2014-Sustainable Industrial Processing Summit
SIPS 2014 Volume 1: Mining

Editors:Kongoli F
Publisher:Flogen Star OUTREACH
Publication Year:2014
Pages:424 pages
ISSN:2291-1227 (Metals and Materials Processing in a Clean Environment Series)
CD shopping page

    The role of hydrometallurgy in sustainable production of metals

    Olof Forsen1; Jari Aromaa1;
    1AALTO UNIVERSITY, Espoo, Finland;
    Type of Paper: General Plenary
    Id Paper: 410
    Topic: 19


    Hydrometallurgy means extraction of metal from ore by preparing an aqueous solution of a salt of the metal and recovering the metal from the solution. The first applications of hydrometallurgy were based on the cementation reaction, where noble metal is recovered from solution by an exchange reaction involving dissolution of a less noble metal. Cementation was used in the 16th century to recover copper from pregnant heap leaching solutions. Modern hydrometallurgy started in 1880's when cyanidation for treating gold ores and the Bayer process for alumina production were invented. Several metals production technologies were developed during the 19th century using electrolysis, like production of zinc, copper and lead. New technologies were developed during the first half of 20th century including ion exchange, solvent extraction and pressure hydrometallurgy. Traditionally, the role of hydrometallurgy has been either in processing of raw materials not suitable for pyrometallurgy or in last refining step after pyrometallurgical processing.
    The quality of the raw materials has decreased continuously. Metal content of primary materials decreases, the raw materials become more and more complex and energy consumption in the metals production increases. Processing of low-grade and complex primary raw materials is more demanding than processing of high-grade resources, but the metallurgical processes have flexibility to this. The number of metals and elements used to manufacture products and constructions has increased. During the 1700's some six elements were used, in the 1800's it had increased to ten, in the 1900's to well over twenty, and nowadays over sixty metals are used to manufacture a wide range of products. As the products become more sophisticated they have had to be manufactured using metal combinations not seen in primary sources. This will make recycling of high-technology products difficult.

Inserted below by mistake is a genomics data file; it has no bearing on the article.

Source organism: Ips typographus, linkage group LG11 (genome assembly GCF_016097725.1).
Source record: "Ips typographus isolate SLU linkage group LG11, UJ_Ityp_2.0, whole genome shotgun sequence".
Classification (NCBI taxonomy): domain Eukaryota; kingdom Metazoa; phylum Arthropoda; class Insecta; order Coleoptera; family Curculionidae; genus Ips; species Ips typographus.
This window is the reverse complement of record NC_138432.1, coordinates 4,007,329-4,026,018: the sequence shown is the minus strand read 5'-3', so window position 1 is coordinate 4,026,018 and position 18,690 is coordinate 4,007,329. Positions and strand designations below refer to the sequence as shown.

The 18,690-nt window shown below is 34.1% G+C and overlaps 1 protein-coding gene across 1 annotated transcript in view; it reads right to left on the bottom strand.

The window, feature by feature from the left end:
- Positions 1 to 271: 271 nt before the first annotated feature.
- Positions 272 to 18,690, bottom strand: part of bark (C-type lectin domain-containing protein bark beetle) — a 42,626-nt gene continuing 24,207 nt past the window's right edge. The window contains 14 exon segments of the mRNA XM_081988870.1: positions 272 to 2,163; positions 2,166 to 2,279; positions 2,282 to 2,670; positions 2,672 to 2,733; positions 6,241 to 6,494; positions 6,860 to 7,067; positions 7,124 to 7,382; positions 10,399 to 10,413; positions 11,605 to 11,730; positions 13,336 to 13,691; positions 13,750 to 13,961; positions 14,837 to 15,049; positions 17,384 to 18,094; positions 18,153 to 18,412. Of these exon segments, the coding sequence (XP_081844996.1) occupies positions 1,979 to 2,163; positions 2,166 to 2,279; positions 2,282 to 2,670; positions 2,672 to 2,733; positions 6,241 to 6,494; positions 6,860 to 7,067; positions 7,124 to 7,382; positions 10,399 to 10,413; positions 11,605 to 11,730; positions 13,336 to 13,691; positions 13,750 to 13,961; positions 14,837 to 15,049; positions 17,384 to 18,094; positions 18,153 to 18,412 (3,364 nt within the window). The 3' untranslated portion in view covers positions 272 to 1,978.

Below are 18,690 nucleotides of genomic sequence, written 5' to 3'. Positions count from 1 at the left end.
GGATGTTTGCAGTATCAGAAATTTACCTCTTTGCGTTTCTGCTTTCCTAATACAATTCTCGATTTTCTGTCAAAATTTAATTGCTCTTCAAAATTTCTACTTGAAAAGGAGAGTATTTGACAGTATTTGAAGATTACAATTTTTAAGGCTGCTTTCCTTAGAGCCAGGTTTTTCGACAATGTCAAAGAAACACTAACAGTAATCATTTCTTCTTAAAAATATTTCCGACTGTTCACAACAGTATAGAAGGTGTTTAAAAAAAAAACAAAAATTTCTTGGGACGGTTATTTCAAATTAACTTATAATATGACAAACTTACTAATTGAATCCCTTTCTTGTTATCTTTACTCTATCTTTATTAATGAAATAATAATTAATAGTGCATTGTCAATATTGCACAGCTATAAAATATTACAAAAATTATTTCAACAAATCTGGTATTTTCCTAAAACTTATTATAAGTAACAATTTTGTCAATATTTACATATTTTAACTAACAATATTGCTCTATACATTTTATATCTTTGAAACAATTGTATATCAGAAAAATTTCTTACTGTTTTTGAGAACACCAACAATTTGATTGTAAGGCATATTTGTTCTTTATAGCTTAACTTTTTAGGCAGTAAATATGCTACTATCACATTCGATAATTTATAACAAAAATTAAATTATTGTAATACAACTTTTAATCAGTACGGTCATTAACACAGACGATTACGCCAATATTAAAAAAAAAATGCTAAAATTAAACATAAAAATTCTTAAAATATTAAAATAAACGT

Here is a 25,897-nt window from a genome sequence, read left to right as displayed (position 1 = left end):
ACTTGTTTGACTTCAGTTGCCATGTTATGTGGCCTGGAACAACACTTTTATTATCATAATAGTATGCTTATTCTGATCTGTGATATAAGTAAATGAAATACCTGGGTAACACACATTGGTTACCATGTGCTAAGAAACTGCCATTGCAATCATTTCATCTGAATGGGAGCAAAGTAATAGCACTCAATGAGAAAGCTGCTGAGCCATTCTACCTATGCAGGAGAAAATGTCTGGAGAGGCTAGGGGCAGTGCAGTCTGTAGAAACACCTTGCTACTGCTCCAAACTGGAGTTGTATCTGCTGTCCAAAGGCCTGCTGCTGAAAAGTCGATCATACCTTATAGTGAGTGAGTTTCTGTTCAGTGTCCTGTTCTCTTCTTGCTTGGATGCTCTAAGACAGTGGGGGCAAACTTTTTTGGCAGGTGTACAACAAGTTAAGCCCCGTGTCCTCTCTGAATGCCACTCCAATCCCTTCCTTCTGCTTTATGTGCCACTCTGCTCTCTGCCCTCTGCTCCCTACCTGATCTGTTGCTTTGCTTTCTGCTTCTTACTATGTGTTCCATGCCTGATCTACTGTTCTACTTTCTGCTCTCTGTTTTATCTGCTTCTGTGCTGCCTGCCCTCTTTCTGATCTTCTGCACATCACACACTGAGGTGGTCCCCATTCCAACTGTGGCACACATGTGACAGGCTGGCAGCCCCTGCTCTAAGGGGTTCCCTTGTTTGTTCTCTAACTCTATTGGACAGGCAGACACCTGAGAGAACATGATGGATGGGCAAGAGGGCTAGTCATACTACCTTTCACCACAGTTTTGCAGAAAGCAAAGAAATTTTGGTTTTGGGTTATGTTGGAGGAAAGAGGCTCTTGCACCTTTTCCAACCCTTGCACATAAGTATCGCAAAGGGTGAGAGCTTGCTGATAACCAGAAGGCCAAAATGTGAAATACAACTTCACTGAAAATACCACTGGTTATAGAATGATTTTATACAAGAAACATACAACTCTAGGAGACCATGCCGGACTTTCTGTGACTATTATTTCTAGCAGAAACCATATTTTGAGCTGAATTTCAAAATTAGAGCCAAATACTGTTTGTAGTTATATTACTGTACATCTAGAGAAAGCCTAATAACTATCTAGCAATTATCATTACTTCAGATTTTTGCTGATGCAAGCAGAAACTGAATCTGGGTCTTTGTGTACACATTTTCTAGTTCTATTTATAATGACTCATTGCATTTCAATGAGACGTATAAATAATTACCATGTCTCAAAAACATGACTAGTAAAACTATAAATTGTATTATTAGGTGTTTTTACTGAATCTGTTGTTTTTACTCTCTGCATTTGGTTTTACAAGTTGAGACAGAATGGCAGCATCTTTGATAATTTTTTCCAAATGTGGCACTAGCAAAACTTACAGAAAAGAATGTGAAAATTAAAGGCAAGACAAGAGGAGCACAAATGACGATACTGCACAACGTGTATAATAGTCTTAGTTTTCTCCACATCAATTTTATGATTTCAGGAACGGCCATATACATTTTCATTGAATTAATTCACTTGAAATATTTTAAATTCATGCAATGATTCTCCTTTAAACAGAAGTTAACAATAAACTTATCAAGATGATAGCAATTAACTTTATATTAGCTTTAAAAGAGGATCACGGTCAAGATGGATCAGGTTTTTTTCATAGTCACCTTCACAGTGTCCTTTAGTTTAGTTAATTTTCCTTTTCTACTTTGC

Metals are not renewable resources like biological ones. The metals production processes can have undesirable environmental consequences if not properly controlled. Mining of primary sources can have adverse local impacts through mining wastes and the pollution of water. Metals production is energy intensive and affects global environment through greenhouse gases. The primary production of metals presently consumes 7 - 8 % of total global energy.
    The global demand for metals is increasing. The role of hydrometallurgy in production of metals in the future depends on the available raw material sources. It is well known that high-grade primary sources are declining. Some metals will be produced by hydrometallurgy, like copper. Hydrometallurgy can have a stronger role in production of non-ferrous metals from low-grade sources, for example by using heap leaching with or without microbes. The recovery of specialty metals from end of life products will be the big challenge for hydrometallurgy. Less than one-third of some 60 metals used in consumer products have an end-of-life recycling rate above 50 per cent and 34 elements are below one per cent recycling. The important metals needed in electronics and renewable energy production methods are currently in the less than one percent group. To improve the recycling rate new production methods are needed to make the products recyclable.


    Mineral resources, recycling, hydrometallurgy, sustainability

    Cite this article as:

    Forsen O and Aromaa J. The role of hydrometallurgy in sustainable production of metals. In: Kongoli F, editors. Sustainable Industrial Processing Summit SIPS 2014 Volume 1: Mining. Volume 1. Montreal(Canada): FLOGEN Star Outreach. 2014. p. 103-104.